First and foremost, thanks for creating this forum and for all the great information. I am 39 years old and hold a MBA and have my undergraduate degree in IT. Being a doctor is a dream that I have had since I was 5 but life circumstances never allowed it to happen. I am really scared in pursuing this as I think I am too old but seeing your comments here is really inspiring. I applied to a university today for the pre-med courses. I feel as if today is the start of the rest of my life. Please give me your advice as I am completely clueless on how the process works and what can I do to be smart about this and save time in pre-med?
- Leyla Said:
Rule 8: Dont suffer from premature application
It appears that a large number of older students, when it finally hits them they want to be a doctor, that they feel they have to rush and make up for lost time. To save time in premed is to find out about the process, the options, the best way to get there. And as an MBA in IT you should know that a project plan is order lest you forget the 6P princple "Proper Planning Prevents Piss Poor Performance"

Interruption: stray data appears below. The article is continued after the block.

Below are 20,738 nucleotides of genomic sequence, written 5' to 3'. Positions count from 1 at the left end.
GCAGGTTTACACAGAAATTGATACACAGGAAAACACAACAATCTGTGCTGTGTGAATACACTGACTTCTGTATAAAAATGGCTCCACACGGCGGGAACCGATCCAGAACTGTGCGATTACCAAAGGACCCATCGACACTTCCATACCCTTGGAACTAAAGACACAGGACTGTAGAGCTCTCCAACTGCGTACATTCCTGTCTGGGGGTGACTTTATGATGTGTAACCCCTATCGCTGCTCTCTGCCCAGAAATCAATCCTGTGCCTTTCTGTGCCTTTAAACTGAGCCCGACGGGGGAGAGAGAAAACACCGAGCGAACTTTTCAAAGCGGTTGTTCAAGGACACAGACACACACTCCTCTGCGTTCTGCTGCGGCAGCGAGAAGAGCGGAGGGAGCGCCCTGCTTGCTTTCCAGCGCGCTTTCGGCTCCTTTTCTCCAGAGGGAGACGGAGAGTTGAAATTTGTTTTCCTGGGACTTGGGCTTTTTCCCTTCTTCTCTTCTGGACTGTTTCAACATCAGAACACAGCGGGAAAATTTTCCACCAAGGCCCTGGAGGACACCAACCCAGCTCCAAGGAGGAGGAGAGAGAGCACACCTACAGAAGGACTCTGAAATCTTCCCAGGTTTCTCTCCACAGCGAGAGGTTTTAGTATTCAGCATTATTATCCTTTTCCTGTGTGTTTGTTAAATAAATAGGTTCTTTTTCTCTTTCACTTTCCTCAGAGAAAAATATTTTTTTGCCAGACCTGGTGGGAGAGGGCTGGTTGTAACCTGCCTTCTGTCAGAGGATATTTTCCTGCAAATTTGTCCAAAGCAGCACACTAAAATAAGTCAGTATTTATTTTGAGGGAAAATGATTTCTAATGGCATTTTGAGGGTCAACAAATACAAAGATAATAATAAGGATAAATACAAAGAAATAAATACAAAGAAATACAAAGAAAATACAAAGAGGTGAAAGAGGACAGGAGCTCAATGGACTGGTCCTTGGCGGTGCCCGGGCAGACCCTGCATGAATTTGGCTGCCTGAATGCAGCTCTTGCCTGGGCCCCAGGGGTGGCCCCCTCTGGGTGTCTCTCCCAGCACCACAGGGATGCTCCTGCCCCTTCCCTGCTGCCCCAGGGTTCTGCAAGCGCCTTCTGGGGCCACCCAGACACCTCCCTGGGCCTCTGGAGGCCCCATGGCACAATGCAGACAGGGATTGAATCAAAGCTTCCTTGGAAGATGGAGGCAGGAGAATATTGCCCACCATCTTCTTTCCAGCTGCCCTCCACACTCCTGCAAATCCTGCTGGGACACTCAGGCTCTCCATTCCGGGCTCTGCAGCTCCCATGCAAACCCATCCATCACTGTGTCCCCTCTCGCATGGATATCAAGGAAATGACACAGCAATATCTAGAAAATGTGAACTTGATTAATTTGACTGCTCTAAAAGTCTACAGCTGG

Yes you are right, I feel like I have to make up for lost time. Your advice helps greatly, thank you!
Congrats on your decision! Hopefully you are able to find many answers to your questions in going through the past posts.
If I can offer one piece of advice it would be to do what it takes to start off very strongly with your pre-med coursework. This is different for different people, but it may involve just starting with a single course to get your feet wet. Nothing will help build your confidence more than getting that first A! And on the opposite side of things, it is SO much better to not start with a lower mark which you will need to be recovering from every step of the way!